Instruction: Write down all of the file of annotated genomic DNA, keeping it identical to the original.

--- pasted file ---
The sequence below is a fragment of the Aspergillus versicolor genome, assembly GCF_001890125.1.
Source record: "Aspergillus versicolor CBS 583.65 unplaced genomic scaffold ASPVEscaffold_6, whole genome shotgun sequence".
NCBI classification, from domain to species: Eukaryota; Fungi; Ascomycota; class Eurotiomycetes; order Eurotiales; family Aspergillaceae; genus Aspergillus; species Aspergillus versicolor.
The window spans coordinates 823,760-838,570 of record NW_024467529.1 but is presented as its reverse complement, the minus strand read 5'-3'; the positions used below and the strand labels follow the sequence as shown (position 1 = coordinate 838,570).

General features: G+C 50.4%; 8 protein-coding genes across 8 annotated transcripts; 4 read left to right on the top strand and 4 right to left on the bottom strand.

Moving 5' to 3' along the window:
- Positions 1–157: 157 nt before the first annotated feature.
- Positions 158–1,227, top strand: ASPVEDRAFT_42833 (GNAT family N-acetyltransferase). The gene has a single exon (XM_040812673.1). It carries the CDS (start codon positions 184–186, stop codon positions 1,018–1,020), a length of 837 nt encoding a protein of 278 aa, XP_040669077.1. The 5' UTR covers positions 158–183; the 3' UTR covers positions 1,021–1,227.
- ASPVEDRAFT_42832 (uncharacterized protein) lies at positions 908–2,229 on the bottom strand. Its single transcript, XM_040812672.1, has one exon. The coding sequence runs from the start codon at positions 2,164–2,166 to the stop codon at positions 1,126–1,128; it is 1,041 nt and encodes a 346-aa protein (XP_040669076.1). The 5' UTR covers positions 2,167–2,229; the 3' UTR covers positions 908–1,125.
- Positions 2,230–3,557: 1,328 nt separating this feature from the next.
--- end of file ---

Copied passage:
The sequence below is a fragment of the Aspergillus versicolor genome, assembly GCF_001890125.1.
Source record: "Aspergillus versicolor CBS 583.65 unplaced genomic scaffold ASPVEscaffold_6, whole genome shotgun sequence".
NCBI classification, from domain to species: Eukaryota; Fungi; Ascomycota; class Eurotiomycetes; order Eurotiales; family Aspergillaceae; genus Aspergillus; species Aspergillus versicolor.
The window spans coordinates 823,760-838,570 of record NW_024467529.1 but is presented as its reverse complement, the minus strand read 5'-3'; the positions used below and the strand labels follow the sequence as shown (position 1 = coordinate 838,570).

General features: G+C 50.4%; 8 protein-coding genes across 8 annotated transcripts; 4 read left to right on the top strand and 4 right to left on the bottom strand.

Moving 5' to 3' along the window:
- Positions 1–157: 157 nt before the first annotated feature.
- Positions 158–1,227, top strand: ASPVEDRAFT_42833 (GNAT family N-acetyltransferase). The gene has a single exon (XM_040812673.1). It carries the CDS (start codon positions 184–186, stop codon positions 1,018–1,020), a length of 837 nt encoding a protein of 278 aa, XP_040669077.1. The 5' UTR covers positions 158–183; the 3' UTR covers positions 1,021–1,227.
- ASPVEDRAFT_42832 (uncharacterized protein) lies at positions 908–2,229 on the bottom strand. Its single transcript, XM_040812672.1, has one exon. The coding sequence runs from the start codon at positions 2,164–2,166 to the stop codon at positions 1,126–1,128; it is 1,041 nt and encodes a 346-aa protein (XP_040669076.1). The 5' UTR covers positions 2,167–2,229; the 3' UTR covers positions 908–1,125.
- Positions 2,230–3,557: 1,328 nt separating this feature from the next.